The operating conditions (flow rate, RPM) for the disk stack centrifuge still require some empirical optimization even once
the appropriate flow rate has been determined. This has been ascribed to a certain degree of cell disruption because of shear
during centrifugation, which generates smaller particles that cannot be efficiently removed by the centrifuge under standard
operating conditions.3 In general, long residence times (slow flow rates) will lead to a clearer centrate but at the expense of process throughput.
The clarification efficiency of a centrifuge can be determined by a relative measurement of turbidity in the feed stream and
the centrate. Not all aspects of a disk stack centrifuge can be captured effectively by a laboratory-scale tubular bowl centrifuge.
In particular, shear stresses during entry and discharge from the bowl are difficult to scale. A scaled-down version of a
disk stack centrifuge that requires less than 10 L of broth to operate has been developed to accelerate experimental development
of operating conditions.4
Other operating parameters that require optimization for a continuous disk stack centrifuge operation include the discharge
frequency, the discharge type, and the predischarge flush solution and volume. These parameters are determined empirically.
The effectiveness of a centrifuge in removing particulates decreases as the bowl fills with the deposited solid sludge. However,
too-frequent discharges will risk decreasing product yield and increase operating time. A practical compromise is to discharge
the bowl after it fills up to 50–70% of the bowl volume. The discharge frequency is determined by the solids content of the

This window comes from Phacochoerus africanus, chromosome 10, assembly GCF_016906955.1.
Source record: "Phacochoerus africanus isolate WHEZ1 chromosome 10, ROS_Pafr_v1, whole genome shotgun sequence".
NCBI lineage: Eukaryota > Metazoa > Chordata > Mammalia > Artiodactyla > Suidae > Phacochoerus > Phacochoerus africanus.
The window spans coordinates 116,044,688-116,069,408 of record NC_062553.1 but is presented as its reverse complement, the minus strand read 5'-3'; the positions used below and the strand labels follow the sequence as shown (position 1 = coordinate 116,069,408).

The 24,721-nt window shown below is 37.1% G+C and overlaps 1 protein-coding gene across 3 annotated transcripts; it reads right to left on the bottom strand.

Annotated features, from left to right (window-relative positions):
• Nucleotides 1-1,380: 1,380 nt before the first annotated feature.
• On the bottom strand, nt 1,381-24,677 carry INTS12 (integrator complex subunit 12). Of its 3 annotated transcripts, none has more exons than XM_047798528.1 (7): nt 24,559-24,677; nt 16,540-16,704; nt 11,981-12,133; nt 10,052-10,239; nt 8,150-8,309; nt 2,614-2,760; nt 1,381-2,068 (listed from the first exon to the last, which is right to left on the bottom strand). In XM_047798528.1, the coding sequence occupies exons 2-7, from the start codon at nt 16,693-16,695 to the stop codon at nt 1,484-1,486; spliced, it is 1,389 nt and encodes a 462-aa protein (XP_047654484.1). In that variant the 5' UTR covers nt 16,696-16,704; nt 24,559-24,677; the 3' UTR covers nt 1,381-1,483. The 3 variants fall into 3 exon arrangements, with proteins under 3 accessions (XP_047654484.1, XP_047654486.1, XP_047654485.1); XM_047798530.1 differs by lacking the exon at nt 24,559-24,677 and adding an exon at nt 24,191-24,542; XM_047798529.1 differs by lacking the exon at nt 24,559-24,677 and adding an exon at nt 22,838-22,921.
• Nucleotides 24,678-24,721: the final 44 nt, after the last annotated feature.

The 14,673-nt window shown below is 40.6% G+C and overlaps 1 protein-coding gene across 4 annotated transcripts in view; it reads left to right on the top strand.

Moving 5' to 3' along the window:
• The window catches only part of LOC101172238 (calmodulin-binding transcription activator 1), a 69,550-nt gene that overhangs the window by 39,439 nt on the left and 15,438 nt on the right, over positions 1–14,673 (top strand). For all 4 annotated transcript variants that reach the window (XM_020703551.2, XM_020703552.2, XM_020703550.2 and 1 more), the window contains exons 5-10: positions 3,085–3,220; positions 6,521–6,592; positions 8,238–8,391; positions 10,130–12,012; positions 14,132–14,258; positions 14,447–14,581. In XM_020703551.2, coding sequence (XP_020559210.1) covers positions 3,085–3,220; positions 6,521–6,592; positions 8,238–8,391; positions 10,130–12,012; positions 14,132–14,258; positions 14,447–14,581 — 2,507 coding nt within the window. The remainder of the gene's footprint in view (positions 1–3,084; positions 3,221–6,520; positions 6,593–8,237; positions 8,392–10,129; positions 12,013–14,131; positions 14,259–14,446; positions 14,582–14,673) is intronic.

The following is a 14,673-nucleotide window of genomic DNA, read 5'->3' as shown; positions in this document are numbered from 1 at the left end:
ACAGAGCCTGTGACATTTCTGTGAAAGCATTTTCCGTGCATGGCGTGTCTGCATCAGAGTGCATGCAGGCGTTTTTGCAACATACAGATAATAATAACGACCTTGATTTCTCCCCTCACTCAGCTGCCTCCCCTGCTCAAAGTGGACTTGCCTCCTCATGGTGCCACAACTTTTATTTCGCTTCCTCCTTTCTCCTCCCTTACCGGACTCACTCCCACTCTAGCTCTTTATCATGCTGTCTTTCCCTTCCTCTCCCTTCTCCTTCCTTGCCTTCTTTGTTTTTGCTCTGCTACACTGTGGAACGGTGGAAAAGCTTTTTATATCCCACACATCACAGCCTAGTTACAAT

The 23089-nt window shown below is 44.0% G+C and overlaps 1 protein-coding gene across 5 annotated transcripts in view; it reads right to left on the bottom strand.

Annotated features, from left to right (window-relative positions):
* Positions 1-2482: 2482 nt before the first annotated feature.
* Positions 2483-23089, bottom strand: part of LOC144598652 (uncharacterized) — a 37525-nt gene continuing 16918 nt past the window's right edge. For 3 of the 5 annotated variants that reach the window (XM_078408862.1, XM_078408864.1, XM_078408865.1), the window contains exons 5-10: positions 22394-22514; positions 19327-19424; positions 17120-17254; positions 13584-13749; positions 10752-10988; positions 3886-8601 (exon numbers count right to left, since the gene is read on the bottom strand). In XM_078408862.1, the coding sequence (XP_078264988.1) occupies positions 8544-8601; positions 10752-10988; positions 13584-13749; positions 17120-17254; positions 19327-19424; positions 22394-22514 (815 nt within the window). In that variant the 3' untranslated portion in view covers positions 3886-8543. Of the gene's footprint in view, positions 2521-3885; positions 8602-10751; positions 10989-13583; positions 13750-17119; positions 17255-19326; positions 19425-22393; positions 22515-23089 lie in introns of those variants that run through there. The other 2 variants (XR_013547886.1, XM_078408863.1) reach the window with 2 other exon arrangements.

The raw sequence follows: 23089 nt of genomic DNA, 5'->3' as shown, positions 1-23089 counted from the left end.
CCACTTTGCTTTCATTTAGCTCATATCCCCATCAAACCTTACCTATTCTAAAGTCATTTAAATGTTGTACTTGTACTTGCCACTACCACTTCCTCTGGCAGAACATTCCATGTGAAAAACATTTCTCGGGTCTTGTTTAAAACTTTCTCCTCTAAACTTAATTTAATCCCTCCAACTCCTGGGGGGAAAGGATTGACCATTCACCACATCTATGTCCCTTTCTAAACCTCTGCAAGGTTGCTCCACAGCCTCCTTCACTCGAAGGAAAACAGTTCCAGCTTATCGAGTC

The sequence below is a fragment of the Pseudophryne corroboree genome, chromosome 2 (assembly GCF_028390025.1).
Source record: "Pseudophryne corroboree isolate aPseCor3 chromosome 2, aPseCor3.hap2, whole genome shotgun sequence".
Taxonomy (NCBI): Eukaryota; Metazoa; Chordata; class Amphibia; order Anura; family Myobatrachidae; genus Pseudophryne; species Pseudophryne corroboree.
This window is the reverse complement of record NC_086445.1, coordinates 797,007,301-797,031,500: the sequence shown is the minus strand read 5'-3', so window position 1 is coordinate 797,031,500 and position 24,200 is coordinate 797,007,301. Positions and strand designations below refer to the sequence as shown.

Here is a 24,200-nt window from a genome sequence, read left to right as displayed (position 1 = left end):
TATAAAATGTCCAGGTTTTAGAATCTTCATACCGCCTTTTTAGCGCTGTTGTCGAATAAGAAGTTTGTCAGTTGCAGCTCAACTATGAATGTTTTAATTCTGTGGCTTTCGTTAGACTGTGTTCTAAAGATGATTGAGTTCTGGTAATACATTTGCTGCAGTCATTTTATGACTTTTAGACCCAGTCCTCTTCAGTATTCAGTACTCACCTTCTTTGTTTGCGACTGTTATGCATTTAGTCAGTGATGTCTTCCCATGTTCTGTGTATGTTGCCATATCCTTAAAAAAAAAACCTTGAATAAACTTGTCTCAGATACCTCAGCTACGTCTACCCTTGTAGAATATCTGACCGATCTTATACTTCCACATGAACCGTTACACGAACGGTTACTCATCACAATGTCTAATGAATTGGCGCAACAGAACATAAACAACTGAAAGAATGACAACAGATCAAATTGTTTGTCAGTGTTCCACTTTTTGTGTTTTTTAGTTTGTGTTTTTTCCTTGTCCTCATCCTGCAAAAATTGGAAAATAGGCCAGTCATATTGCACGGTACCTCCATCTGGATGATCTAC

cell culture broth. Experimentation with the ideal case of a continuous discharge in a nozzle centrifuge continues for the
harvest of mammalian cell culture media but has not yet found favor in large-scale operation.5 In the case of discontinuous bowl discharge, the discharge type can be full or partial depending on whether the entire bowl
contents are ejected during the discharge. Before discharge, a flush volume is used to push the contents of the bowl through
the centrifuge so that yield losses during discharge are minimized. A buffer or water is often used for the flush. An important
consideration is whether the osmotic difference between the flush fluid and the cell culture broth will cause lysis of cells
releasing cell debris, host cell protein contaminants, DNA, and proteases, which can impact product quality negatively.
TANGENTIAL FLOW MICROFILTRATION
Tangential flow microfiltration (MF, also called cross-flow microfiltration) competes with centrifugation for the harvest
of therapeutic products from mammalian cell culture.6,7 One advantage this technique offers is the creation of a particle-free harvest stream that requires minimal additional filtration.
Mass transport limitations resulting from the formation of a concentration polarization layer of particles close to the membrane
surface remain a significant limitation of MF harvest operations.8 Various alternative flow configurations have been proposed to mitigate the effects of concentration polarization. One alternative
is to use rotating disk filters that augment the cross-flow velocity close to the membrane surface, thus sweeping away the
concentration polarization layer.9 Further developments have used Taylor vortices.10 The use of Dean vortices created by flow patterns in the MF device offers the possibility of reducing concentration polarization
without the need for moving parts in the MF system.11 Yet another strategy has been the use of periodic backflushing to sweep the membrane surface clean.12
A comprehensive review of the fundamentals of cross-flow microfiltration and the phenomena involved during concentration polarization
and fouling has been provided elsewhere.13 The flux decline during microfiltration has been described in terms of a series of physical phenomena.14